Categories : fleet repair

Five truck trend takeaways from January

We understand it is difficult to keep track of everything that happens on the planet of trucking. So here are the most significant stories concentrated on the latest truck trends, all in one place. “From the beginning, people stated it couldn’t last. The falling diesel fuel rates were bound to be momentary; fleets ought to not change their budget. There was every reason to believe this was true– it had actually been years since diesel rates hit such a low. Then they kept falling and falling, and they stayed low for the rest of the year– the lowest, in truth, that they have actually been since May of 2009.” Can diesel prices stay this low? Associate Editor Alex Crissey has a look at fuel rate trends, and where they may head in 2016. “In the past year, safety systems that orchestrate radar, electronic camera systems and adaptive cruise control features have actually grown in popularity as fleets intend to alleviate collisions, decrease costs and much better secure not just the motorist and truck, but those who share the road with these heavy trucks.” With safety systems ending up being a bigger part of the trucking market all the time, Fleet Devices does a walk around of the latest advanced safety system offerings from Bendix, Meritor WABCO and Detroit Assurance. “Christmas came early for the trucking market when the Federal Motor Carrier Security Administration (FMCSA) gift-wrapped the Electronic Logging Gadget (ELD) Final Guideline and positioned it under the tree on Dec. 10, 2015. Fleet Equipment ripped open the policy package and talked with truck innovation specialists who are on the ELD front lines. So let’s solve into it.” Editor Jason Morgan dug into the ELD Final Rule and took the pulse of the lobbyists in the truck innovation segment. If you’re searching for a summary of exactly what will be needed and the devices that will satisfy your requirements, look no even more. Click here to check out all about the ELD Final Rule. “A durable truck moving at highway speeds is bound to exper …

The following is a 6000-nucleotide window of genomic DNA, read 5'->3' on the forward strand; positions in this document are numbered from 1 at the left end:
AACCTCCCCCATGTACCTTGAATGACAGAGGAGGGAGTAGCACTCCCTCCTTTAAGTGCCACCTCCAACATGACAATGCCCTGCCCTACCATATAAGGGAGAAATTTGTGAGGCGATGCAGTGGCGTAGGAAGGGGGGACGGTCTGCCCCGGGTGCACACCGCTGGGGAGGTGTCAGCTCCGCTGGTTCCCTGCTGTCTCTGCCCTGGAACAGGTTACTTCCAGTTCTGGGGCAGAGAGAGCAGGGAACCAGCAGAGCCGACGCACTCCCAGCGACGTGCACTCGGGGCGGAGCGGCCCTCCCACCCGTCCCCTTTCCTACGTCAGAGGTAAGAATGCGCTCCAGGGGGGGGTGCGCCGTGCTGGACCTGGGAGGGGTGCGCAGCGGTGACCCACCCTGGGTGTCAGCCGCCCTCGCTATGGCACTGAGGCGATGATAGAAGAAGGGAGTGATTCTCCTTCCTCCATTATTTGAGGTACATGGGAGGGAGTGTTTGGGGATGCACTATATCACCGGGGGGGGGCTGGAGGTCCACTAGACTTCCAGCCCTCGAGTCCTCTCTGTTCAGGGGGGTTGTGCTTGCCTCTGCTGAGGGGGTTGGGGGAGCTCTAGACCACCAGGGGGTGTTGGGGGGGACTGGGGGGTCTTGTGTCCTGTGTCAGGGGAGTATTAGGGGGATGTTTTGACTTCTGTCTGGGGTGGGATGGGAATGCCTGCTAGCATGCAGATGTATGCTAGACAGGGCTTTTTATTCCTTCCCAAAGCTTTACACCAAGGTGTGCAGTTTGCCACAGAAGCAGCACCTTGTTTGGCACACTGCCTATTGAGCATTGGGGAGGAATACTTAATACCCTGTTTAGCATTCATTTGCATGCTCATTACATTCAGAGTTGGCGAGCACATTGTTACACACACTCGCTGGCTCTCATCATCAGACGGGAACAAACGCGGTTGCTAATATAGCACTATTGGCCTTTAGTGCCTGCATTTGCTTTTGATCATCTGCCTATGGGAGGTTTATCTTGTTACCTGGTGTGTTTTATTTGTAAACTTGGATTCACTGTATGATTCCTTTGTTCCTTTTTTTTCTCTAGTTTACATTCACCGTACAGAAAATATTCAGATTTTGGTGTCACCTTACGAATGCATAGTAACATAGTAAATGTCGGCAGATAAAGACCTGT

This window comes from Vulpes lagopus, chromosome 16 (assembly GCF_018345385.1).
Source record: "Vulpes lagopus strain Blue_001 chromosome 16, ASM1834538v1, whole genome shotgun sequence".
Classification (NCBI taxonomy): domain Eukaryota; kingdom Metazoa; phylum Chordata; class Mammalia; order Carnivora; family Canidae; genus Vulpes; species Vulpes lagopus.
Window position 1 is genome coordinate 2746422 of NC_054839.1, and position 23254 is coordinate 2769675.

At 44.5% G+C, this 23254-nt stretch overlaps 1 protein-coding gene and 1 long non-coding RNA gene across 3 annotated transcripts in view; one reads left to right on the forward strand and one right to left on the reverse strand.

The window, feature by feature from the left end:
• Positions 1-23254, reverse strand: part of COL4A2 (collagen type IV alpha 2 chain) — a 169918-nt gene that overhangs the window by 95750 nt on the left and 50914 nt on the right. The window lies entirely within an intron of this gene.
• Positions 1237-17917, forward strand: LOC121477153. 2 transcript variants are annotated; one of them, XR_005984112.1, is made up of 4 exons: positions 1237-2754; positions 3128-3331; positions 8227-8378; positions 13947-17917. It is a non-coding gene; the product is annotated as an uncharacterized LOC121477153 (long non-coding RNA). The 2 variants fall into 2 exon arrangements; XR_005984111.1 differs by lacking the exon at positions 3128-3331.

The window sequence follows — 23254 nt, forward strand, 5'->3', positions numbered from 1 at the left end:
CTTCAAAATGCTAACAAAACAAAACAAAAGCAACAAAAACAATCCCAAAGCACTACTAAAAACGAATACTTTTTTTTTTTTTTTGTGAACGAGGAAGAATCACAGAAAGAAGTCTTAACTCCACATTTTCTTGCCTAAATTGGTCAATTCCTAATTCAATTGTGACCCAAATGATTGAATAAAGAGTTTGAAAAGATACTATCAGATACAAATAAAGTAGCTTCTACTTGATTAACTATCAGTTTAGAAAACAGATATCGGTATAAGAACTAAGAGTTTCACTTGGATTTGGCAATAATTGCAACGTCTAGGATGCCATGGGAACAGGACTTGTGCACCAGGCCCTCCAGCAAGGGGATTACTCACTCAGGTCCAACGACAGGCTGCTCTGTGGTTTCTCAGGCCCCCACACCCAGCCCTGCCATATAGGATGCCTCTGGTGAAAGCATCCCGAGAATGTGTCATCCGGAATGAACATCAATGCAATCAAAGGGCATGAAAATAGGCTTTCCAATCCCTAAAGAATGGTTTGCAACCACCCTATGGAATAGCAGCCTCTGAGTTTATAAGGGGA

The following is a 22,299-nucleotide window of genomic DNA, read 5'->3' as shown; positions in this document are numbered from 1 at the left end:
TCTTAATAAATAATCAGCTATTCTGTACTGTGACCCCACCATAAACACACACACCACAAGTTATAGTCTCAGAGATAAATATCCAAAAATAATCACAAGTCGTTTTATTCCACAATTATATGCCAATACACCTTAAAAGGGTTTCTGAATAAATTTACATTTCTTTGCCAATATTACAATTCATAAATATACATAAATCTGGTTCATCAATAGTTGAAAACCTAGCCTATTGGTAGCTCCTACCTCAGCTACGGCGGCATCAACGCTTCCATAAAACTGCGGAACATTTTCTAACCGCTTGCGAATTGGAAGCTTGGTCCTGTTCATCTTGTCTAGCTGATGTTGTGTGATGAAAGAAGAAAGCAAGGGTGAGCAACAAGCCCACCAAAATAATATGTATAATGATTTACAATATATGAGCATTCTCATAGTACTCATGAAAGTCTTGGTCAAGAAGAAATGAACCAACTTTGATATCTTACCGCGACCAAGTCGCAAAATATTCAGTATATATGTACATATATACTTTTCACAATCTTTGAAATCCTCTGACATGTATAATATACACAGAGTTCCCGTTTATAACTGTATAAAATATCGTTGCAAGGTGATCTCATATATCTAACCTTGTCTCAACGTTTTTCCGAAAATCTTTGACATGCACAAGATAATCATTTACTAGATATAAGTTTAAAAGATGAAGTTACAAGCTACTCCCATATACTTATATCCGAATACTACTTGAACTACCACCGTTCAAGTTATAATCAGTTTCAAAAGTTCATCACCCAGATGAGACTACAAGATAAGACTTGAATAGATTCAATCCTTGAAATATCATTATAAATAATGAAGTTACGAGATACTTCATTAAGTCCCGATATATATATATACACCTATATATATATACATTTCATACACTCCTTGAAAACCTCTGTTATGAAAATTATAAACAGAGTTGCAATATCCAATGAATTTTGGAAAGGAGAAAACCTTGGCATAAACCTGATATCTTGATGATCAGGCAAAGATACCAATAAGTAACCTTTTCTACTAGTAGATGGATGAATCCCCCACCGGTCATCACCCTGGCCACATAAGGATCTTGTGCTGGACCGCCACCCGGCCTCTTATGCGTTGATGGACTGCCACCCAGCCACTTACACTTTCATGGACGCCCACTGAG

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Steamboat Springs City Council weighs in on proposed modifications to city snow raking ops

Steamboat Springs — — The Steamboat Springs City board on Tuesday started plowing ahead with modifications to the city’s substantial snow elimination operations. But 5 council members chose to hold off on accepting the purchase of 2 brand-new road graders city officials say will permit the city to considerably enhance the safety and quality of the raking operations. The council did permit the city to lease one grader so plowing operations might be altered right away. City Street Superintendent David Van Winkle stated the city’s dependence on sand trucks as the workhorses of the snow elimination fleet has shown inefficient and risky in recent years. The sand trucks often break down and have been associated with numerous accidents when the blades on the trucks break through the snowpack on the roadway and are injected the opposing lane of traffic. In addition, due to the fact that the plows on the trucks extend just a foot to the right of the trucks, drivers frequently unintentionally drive them into ditches or off the roadway when attempting to expand streets. This results in a loss of plowing time and towing bills. A sand truck fell under a drainage ditch on Steamboat Boulevard and needed to be pulled Tuesday afternoon simply hours prior to City Council considered authorizing modifications to the snow removal system. Last month, a veteran sand truck motorist likewise repelled Amethyst Drive and nearly rolled down a high embankment but was conserved by a lone pine tree on the hill. Even after city officials described the dangers of the existing system, a majority of the council had not been ready to order the two brand-new road graders for next cold month. Councilman Tony Connell desired the city to first investigate whether the additional road graders might be contracted from a private business rather of bought. He also suggested it might be much better if the city purchased utilized graders. He compared city personnel’s request for the brand-new roadway graders to buying “Mercedes” and chasing after glossy toys. Public Functions Director Chuck Anderson disagreed with that compari …
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